This time, it's not a joke. Twenty-six years after the idea was drafted, the Algerian capital could, perhaps, have its very own metro by 2010. Our Observer tells us that it's almost ready - he's even got the photos to prove it.
Earlier this month, Transport Minister Amar Tou made the exciting announcement that the public opening of the Algiers metro should take place early 2010. About time - the project was officially launched in... 1983. Since then, between economic crisis, political instability and public insecurity, the project has been repeatedly pushed to the bottom of the pile. It's out-run five presidents and squandered 140 billion dinars (around 200 million euros). The subject has become something of a joke for Algiers' residents.
Stretching over nine kilometres, the metro's first line will connect ten locations from the centre to the east of the city. The first train will run at 5am, and the last at 11pm. A special police force has been set up to take charge of the stations and their surrounding areas. The Parisian metro security, RATP, has been called upon to supervise arrangements for the first five years.
The metro pilot
Photos taken by one of our Observers, who wishes to remain anonymous.
"We're still on time"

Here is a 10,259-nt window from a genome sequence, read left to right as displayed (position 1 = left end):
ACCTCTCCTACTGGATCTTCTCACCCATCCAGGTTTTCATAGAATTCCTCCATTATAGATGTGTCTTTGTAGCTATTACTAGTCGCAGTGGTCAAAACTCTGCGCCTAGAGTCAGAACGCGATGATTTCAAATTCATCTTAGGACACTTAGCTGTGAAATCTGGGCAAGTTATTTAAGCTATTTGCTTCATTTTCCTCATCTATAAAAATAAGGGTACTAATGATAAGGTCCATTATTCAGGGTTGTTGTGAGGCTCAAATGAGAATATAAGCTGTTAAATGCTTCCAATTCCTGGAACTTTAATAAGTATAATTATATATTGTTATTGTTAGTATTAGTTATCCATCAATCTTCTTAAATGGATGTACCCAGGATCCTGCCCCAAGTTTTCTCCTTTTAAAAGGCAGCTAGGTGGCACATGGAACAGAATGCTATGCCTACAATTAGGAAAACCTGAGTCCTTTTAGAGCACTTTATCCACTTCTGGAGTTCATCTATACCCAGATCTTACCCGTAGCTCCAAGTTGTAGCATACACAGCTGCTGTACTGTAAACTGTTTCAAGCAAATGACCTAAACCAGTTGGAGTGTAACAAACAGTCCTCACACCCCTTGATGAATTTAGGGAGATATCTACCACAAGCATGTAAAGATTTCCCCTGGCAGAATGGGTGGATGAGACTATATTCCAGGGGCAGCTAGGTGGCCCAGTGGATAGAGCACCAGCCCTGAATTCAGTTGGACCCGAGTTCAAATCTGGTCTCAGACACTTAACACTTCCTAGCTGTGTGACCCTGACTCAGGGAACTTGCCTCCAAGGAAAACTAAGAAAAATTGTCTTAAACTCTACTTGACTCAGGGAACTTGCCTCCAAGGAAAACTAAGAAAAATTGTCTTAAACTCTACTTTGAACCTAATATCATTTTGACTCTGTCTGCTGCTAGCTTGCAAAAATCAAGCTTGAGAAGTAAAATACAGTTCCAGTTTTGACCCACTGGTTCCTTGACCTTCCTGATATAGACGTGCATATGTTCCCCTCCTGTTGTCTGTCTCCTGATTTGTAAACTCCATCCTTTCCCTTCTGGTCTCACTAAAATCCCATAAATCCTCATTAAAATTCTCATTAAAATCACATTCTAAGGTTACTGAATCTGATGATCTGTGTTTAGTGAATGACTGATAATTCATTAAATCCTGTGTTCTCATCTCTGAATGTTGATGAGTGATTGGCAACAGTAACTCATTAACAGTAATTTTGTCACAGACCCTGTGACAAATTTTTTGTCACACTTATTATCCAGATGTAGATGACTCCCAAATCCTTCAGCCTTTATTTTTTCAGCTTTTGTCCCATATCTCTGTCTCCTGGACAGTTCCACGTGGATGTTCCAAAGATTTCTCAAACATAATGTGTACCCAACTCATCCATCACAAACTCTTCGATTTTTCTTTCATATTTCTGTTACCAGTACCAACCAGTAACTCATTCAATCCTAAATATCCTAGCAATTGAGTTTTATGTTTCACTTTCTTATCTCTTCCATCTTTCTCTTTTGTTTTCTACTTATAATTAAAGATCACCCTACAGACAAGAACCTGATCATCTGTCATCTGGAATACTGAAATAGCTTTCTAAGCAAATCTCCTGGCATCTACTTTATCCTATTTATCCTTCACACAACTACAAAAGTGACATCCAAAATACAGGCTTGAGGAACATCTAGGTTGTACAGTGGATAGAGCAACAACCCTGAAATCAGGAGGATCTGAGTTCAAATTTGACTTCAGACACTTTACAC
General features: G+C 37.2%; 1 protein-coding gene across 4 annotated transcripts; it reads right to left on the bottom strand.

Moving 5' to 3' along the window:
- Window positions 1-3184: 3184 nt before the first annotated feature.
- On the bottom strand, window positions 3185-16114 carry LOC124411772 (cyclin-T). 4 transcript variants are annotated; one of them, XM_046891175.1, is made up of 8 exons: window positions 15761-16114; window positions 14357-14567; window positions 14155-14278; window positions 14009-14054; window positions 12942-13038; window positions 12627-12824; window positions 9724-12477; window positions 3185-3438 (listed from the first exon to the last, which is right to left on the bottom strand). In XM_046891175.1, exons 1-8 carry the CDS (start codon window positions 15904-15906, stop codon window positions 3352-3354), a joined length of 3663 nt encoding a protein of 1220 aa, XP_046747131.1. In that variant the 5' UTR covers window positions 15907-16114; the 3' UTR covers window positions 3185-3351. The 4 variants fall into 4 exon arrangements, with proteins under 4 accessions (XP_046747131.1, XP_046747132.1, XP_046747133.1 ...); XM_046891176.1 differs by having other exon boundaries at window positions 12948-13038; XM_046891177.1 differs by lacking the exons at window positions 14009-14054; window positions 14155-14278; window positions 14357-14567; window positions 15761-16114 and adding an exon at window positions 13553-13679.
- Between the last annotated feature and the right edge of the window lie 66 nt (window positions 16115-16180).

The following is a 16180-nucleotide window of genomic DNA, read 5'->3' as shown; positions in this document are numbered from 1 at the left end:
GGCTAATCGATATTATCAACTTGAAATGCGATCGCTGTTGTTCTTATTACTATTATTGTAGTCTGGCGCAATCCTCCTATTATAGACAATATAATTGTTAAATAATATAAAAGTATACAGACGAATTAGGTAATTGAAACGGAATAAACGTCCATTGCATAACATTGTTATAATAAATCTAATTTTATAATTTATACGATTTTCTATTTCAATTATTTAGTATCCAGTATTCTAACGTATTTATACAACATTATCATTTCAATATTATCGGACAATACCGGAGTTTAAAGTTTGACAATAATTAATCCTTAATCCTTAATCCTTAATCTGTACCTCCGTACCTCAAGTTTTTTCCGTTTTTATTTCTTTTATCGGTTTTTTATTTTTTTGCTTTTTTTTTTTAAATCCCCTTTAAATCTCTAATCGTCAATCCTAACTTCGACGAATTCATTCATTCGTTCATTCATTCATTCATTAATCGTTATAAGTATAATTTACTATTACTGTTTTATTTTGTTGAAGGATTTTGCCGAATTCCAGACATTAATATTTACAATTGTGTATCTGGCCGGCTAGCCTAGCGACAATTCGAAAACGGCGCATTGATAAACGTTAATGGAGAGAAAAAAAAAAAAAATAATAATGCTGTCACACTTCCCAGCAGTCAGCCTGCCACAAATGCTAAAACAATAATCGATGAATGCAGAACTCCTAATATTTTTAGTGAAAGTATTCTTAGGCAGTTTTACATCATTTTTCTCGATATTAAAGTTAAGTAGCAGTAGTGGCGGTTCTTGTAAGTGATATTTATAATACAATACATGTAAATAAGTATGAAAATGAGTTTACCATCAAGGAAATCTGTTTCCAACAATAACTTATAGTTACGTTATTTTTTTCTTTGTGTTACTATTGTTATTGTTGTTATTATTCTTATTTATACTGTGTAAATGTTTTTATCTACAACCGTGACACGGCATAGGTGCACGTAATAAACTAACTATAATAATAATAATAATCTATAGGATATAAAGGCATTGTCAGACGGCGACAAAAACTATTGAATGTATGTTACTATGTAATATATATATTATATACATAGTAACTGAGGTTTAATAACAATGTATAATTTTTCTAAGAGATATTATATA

Nassym Djender, 43, lives in the Bab El Oued district of Alger. He works for the daily sports paper, "Le Buteur".
This metro is an old dream. At the start of the project, when I was still a teenager, I went to have a look at the construction site - so I soon realised that it wouldn't be happening fast! The builders didn't exactly look rushed.
Afterwards, I left my district; my city; my country. I travelled around, I came back... and the metro is still 'under construction'.
However, we're still on time, if you take into account the ten years of terrorism that stalled the country. Look at Egypt, who took 29 years to build their metro. We're quicker than the Pharaohs!
The good thing is that we can actually see the metro now. We know it's nearly finished, and will soon be operational.
My dream? To get on the metro, in my city, in my country, with my children, my parents, my family, my friends, and share a good moment. To know that there are a few less cars on the busy roads above.
By this don't think that Algeria's doing great. But at least things are moving forward. And when things advance, it's important to note."